Time to build your deck. Once you have been given the cards you will be playing with you will have an announced amount of time to construct a 40-card minimum deck. The tournament organizer will provide you with additional basic lands to build your deck if you need them. Some organizers will collect all of the basic lands and then redistribute them based on what each player needs to build his or her deck.
What a typical prerelease sealed deck will look like: 17 lands, lots of creatures, and a few good spells.
Building and Playing
A couple of quick pointers about Sealed Deck construction:
- Try, try, try to stick to a 40-card minimum. You don’t need to play with all of your cards and some are better left unplayed. The closer you can keep the deck to the minimum size the more likely you will be to draw the best and most exciting cards in your deck.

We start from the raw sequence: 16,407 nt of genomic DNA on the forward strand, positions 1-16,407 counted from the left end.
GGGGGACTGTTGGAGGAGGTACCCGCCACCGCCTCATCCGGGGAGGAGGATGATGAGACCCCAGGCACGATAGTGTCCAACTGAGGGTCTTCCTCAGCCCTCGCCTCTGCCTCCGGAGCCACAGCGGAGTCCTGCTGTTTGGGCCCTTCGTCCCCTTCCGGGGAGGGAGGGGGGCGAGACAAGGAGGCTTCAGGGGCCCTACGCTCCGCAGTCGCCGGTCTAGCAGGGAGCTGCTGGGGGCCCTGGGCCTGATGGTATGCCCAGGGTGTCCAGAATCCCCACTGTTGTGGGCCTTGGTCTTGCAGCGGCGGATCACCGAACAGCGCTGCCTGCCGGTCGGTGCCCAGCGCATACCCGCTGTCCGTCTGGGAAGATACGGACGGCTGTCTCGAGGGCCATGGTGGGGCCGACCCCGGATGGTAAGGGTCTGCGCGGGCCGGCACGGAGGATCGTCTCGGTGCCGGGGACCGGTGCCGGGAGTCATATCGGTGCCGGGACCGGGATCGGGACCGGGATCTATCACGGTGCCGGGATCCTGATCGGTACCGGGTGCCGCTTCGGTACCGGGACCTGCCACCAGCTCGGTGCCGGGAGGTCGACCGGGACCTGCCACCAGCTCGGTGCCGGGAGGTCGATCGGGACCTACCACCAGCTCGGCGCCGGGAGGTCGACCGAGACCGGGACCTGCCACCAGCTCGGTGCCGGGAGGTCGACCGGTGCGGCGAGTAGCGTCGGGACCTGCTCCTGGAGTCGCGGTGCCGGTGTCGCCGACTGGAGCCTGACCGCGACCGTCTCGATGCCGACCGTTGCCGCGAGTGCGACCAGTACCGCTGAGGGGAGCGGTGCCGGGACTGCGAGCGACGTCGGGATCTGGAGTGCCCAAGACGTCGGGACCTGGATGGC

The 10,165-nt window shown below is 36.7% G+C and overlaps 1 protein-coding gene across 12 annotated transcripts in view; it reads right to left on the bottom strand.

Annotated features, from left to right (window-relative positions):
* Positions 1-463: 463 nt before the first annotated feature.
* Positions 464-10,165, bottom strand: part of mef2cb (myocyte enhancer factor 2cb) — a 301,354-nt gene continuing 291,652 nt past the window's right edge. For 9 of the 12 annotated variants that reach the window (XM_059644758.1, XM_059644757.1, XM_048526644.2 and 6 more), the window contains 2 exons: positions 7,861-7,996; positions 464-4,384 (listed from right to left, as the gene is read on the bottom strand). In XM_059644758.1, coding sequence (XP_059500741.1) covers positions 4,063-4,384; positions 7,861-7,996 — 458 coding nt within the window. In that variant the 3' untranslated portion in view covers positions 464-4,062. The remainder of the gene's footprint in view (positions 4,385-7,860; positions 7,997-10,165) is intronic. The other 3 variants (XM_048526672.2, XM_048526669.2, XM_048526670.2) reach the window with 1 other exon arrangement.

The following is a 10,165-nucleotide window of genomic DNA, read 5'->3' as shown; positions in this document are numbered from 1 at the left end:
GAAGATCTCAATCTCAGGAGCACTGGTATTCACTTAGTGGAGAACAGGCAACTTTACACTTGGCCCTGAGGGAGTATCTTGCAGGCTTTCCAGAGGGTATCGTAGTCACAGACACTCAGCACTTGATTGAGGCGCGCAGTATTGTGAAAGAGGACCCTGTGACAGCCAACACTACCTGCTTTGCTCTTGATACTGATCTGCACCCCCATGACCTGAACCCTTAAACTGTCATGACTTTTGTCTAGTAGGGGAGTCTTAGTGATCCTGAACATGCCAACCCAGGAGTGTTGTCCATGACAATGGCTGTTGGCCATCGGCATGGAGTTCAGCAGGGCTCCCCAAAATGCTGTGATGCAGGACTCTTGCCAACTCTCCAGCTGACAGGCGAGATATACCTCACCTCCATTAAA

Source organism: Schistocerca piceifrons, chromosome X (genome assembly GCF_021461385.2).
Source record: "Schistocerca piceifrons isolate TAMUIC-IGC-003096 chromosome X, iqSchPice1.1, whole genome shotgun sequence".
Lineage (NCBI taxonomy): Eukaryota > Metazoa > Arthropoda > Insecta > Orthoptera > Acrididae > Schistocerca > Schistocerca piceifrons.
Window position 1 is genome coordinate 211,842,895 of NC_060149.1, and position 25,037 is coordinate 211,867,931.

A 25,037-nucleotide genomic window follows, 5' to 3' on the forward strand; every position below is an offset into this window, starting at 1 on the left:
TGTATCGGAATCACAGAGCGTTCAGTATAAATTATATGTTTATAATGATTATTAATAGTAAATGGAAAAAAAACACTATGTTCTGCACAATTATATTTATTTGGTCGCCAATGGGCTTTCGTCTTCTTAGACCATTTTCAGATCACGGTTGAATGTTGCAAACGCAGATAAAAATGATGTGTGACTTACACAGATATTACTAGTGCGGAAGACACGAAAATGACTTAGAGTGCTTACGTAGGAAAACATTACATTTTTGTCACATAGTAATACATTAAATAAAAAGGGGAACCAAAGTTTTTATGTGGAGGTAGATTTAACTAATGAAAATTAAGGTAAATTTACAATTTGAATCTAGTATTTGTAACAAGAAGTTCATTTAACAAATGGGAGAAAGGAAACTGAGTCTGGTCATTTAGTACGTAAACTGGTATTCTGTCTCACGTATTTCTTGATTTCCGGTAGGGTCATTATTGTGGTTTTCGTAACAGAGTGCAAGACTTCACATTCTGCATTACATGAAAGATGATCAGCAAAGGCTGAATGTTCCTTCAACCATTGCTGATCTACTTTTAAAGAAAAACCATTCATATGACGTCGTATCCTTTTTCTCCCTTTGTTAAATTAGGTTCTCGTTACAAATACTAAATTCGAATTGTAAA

- Play at least 17 lands in that 40-card deck. If you play more cards you will need to play more land.
- Try to play two colors if you can. It is perfectly reasonable to "splash" a third color as long as the mana requirements are not too intense. Splashing black for a Cruel Revival is fine. Splashing white for an Akroma, Angel of Wrath is not.
- All of the cards you do not use in your deck are considered your "sideboard." You don’t have to worry about playing with an answer for every question in your main deck. You will be playing best two out of three and will have the opportunity to sideboard (meaning swap in different cards) for the last two games.
- Make sure you play with some removal (read: black or red cards!). There are a number of creatures like Sparksmith, Wellwisher, and Keeper of the Nine Gales that will dominate the game if you cannot kill them.